The Mashkisibi Boys & Girls Clubs volunteer Board of Directors was formed in 2000.  The Board researched various youth development programs to serve the youth of the community and determined that the Boys & Girls Clubs of America’s approaches were the best fit.  In addition, the Board established its self as a private, non-profit organization, worked with Tribal leaders to secure a facility and hired staff before opening its doors to children. The Club started serving youth in April 2003.


Boys & Girls Clubs of America had its beginnings in 1860 with several women in Hartford, Conn. Believing that boys who roamed the streets should have a positive alternative, they organized the first Club. A cause was born.


In 1906, several Boys Clubs decided to affiliate. The Federated Boys Clubs in Boston was formed with 53 member organizations – this marked the start of a nationwide Movement.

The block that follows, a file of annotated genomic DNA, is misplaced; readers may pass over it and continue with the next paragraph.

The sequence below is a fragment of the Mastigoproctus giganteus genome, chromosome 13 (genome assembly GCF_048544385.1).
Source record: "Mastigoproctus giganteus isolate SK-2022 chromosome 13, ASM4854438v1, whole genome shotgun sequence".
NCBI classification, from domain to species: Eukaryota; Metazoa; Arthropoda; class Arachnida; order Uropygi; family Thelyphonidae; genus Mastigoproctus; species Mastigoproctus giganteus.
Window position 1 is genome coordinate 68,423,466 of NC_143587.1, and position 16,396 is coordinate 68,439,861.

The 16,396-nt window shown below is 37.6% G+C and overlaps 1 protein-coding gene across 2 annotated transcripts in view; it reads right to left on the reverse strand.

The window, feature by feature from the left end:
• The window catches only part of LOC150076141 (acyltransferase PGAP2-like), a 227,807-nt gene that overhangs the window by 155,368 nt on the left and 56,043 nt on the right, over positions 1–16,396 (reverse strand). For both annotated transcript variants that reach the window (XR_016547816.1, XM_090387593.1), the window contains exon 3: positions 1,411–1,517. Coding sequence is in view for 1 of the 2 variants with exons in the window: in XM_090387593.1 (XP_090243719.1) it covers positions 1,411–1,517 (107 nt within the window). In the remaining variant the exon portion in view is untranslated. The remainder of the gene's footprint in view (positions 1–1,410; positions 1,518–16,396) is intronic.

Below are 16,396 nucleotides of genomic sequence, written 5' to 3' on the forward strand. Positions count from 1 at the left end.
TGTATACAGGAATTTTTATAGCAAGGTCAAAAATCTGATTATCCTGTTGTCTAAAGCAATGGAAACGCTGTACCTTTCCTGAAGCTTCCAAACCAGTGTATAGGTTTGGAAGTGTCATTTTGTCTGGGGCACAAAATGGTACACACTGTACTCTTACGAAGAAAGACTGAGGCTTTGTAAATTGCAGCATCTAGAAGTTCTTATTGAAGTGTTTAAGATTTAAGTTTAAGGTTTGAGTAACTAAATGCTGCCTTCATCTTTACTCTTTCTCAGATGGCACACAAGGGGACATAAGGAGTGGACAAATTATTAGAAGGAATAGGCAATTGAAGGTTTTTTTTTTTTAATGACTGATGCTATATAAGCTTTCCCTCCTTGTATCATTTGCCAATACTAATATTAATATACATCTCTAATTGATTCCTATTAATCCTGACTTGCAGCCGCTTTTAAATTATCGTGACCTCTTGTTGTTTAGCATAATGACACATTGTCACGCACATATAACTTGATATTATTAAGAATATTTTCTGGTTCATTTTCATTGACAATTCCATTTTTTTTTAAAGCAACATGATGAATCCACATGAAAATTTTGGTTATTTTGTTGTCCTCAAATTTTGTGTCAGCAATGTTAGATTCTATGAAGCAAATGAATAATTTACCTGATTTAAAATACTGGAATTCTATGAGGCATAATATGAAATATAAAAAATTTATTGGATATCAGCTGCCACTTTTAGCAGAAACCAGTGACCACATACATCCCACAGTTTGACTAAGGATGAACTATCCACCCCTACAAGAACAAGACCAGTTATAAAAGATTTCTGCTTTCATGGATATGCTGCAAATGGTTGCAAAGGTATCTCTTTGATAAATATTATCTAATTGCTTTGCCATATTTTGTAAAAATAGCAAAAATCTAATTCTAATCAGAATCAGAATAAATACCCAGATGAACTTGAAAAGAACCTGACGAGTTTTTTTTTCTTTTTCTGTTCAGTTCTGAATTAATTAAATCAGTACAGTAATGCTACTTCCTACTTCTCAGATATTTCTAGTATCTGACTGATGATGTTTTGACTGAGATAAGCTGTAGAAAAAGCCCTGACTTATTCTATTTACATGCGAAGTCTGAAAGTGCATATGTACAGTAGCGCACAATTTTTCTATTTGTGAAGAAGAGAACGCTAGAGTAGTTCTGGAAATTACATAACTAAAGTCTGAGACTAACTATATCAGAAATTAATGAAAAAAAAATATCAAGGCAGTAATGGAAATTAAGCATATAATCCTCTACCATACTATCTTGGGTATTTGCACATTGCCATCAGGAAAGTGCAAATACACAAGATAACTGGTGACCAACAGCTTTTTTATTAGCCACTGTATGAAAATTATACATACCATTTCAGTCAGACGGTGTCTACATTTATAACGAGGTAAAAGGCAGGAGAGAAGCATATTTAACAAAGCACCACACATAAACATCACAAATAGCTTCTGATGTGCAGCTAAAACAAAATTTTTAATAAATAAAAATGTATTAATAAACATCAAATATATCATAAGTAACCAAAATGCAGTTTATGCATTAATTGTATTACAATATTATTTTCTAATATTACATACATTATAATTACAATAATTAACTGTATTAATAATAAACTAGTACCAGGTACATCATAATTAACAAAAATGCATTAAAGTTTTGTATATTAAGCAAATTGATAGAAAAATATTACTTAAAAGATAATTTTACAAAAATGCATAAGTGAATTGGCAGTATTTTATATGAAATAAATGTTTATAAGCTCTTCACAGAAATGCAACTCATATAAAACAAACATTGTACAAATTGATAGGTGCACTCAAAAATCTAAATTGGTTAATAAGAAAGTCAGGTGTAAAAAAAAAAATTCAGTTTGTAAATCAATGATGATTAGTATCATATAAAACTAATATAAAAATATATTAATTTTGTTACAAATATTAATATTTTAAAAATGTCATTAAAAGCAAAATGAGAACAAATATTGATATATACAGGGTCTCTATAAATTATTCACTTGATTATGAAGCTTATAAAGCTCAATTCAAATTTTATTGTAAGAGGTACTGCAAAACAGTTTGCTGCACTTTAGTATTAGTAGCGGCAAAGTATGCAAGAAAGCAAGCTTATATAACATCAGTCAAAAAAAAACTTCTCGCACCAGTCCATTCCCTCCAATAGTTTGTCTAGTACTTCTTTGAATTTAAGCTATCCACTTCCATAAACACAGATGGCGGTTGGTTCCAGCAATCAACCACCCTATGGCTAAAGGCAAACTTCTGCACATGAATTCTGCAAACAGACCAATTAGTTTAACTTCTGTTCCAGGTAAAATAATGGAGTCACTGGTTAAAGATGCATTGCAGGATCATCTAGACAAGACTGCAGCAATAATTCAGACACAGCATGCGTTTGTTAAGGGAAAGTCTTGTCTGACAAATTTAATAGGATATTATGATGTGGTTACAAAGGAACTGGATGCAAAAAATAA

In 1931, the Boys Club Federation of America became Boys Clubs of America.


In 1956, Boys Clubs of America celebrated its 50th anniversary and received a U.S. Congressional Charter.


To recognize the fact that girls are a part of our cause, the national organization's name was changed to Boys & Girls Clubs of America in 1990. Accordingly, Congress amended and renewed our charter.


2006 marked the Centennial year of Boys & Girls Clubs of America, as we celebrated 100 years of providing hope and opportunity to young people across the country.



The mission of the Mashkisibi Boys & Girls Club is: To inspire and enable all young people to realize their full potential as productive, responsible and caring citizens.

Club programs and services promote and enhance the development of boys and girls by instilling a sense of competence, a sense of usefulness, a sense of belonging and a sense of power and influence.

Our goal is to engage Club members in activities that are fun and enjoyable, while supporting their development. We hope that each child who walks through our Club doors develops a positive self-identity; educational, employment, social, emotional and cultural competencies; community and civic involvement; health and well being; and moral compass.